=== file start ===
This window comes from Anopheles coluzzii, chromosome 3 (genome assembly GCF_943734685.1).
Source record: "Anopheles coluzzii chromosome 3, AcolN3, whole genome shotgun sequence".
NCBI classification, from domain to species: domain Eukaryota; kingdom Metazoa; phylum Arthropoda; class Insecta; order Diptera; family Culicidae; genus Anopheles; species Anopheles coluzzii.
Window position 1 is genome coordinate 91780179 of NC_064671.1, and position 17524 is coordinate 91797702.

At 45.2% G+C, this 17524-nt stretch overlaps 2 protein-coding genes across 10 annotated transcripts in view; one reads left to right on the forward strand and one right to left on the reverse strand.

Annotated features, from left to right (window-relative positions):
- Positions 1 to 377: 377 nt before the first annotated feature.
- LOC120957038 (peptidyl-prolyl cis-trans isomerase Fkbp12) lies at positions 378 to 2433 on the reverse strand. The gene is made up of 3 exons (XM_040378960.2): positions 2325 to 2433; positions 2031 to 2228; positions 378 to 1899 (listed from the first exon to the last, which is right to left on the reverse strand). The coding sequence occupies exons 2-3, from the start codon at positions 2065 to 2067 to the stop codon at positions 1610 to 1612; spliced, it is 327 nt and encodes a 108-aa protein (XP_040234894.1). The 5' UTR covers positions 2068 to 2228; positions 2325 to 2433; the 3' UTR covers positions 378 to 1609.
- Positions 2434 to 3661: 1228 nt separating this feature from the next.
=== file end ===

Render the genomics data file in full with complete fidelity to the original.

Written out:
This window comes from Anopheles coluzzii, chromosome 3 (genome assembly GCF_943734685.1).
Source record: "Anopheles coluzzii chromosome 3, AcolN3, whole genome shotgun sequence".
NCBI classification, from domain to species: domain Eukaryota; kingdom Metazoa; phylum Arthropoda; class Insecta; order Diptera; family Culicidae; genus Anopheles; species Anopheles coluzzii.
Window position 1 is genome coordinate 91780179 of NC_064671.1, and position 17524 is coordinate 91797702.

At 45.2% G+C, this 17524-nt stretch overlaps 2 protein-coding genes across 10 annotated transcripts in view; one reads left to right on the forward strand and one right to left on the reverse strand.

Annotated features, from left to right (window-relative positions):
- Positions 1 to 377: 377 nt before the first annotated feature.
- LOC120957038 (peptidyl-prolyl cis-trans isomerase Fkbp12) lies at positions 378 to 2433 on the reverse strand. The gene is made up of 3 exons (XM_040378960.2): positions 2325 to 2433; positions 2031 to 2228; positions 378 to 1899 (listed from the first exon to the last, which is right to left on the reverse strand). The coding sequence occupies exons 2-3, from the start codon at positions 2065 to 2067 to the stop codon at positions 1610 to 1612; spliced, it is 327 nt and encodes a 108-aa protein (XP_040234894.1). The 5' UTR covers positions 2068 to 2228; positions 2325 to 2433; the 3' UTR covers positions 378 to 1609.
- Positions 2434 to 3661: 1228 nt separating this feature from the next.